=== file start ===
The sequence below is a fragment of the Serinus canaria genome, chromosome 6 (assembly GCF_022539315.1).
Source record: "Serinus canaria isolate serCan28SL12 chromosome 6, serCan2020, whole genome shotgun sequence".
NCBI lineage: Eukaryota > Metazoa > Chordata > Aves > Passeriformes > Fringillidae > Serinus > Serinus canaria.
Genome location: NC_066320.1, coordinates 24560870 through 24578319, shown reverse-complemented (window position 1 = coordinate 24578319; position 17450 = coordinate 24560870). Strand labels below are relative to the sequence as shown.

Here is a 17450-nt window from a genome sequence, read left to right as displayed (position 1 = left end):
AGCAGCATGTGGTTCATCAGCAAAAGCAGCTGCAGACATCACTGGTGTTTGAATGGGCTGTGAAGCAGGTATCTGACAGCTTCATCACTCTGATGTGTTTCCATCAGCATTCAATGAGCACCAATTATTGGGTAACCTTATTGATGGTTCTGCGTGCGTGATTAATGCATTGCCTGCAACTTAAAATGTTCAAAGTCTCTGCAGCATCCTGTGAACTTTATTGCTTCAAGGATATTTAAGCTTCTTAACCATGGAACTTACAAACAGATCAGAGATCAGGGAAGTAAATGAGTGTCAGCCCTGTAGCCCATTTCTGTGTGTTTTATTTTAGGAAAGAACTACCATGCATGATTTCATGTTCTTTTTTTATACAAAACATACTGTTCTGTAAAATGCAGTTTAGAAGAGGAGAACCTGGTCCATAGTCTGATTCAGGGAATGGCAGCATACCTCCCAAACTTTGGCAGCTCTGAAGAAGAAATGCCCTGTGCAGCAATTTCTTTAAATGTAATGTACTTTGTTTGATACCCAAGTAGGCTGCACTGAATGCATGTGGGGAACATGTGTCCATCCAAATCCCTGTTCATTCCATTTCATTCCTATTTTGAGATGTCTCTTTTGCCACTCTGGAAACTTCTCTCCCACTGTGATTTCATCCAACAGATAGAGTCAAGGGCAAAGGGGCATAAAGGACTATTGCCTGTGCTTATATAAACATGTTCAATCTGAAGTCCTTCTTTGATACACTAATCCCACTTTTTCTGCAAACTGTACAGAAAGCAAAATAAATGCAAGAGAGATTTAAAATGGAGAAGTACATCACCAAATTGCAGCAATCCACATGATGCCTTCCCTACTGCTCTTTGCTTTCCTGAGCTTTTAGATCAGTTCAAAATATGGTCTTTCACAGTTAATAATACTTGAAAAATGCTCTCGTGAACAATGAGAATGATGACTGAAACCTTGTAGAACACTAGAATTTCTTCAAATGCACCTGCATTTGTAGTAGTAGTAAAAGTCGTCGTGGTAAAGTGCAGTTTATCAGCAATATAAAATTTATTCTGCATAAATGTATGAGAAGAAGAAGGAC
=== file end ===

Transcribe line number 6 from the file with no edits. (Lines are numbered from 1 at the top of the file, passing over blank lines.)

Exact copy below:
AGCAGCATGTGGTTCATCAGCAAAAGCAGCTGCAGACATCACTGGTGTTTGAATGGGCTGTGAAGCAGGTATCTGACAGCTTCATCACTCTGATGTGTTTCCATCAGCATTCAATGAGCACCAATTATTGGGTAACCTTATTGATGGTTCTGCGTGCGTGATTAATGCATTGCCTGCAACTTAAAATGTTCAAAGTCTCTGCAGCATCCTGTGAACTTTATTGCTTCAAGGATATTTAAGCTTCTTAACCATGGAACTTACAAACAGATCAGAGATCAGGGAAGTAAATGAGTGTCAGCCCTGTAGCCCATTTCTGTGTGTTTTATTTTAGGAAAGAACTACCATGCATGATTTCATGTTCTTTTTTTATACAAAACATACTGTTCTGTAAAATGCAGTTTAGAAGAGGAGAACCTGGTCCATAGTCTGATTCAGGGAATGGCAGCATACCTCCCAAACTTTGGCAGCTCTGAAGAAGAAATGCCCTGTGCAGCAATTTCTTTAAATGTAATGTACTTTGTTTGATACCCAAGTAGGCTGCACTGAATGCATGTGGGGAACATGTGTCCATCCAAATCCCTGTTCATTCCATTTCATTCCTATTTTGAGATGTCTCTTTTGCCACTCTGGAAACTTCTCTCCCACTGTGATTTCATCCAACAGATAGAGTCAAGGGCAAAGGGGCATAAAGGACTATTGCCTGTGCTTATATAAACATGTTCAATCTGAAGTCCTTCTTTGATACACTAATCCCACTTTTTCTGCAAACTGTACAGAAAGCAAAATAAATGCAAGAGAGATTTAAAATGGAGAAGTACATCACCAAATTGCAGCAATCCACATGATGCCTTCCCTACTGCTCTTTGCTTTCCTGAGCTTTTAGATCAGTTCAAAATATGGTCTTTCACAGTTAATAATACTTGAAAAATGCTCTCGTGAACAATGAGAATGATGACTGAAACCTTGTAGAACACTAGAATTTCTTCAAATGCACCTGCATTTGTAGTAGTAGTAAAAGTCGTCGTGGTAAAGTGCAGTTTATCAGCAATATAAAATTTATTCTGCATAAATGTATGAGAAGAAGAAGGAC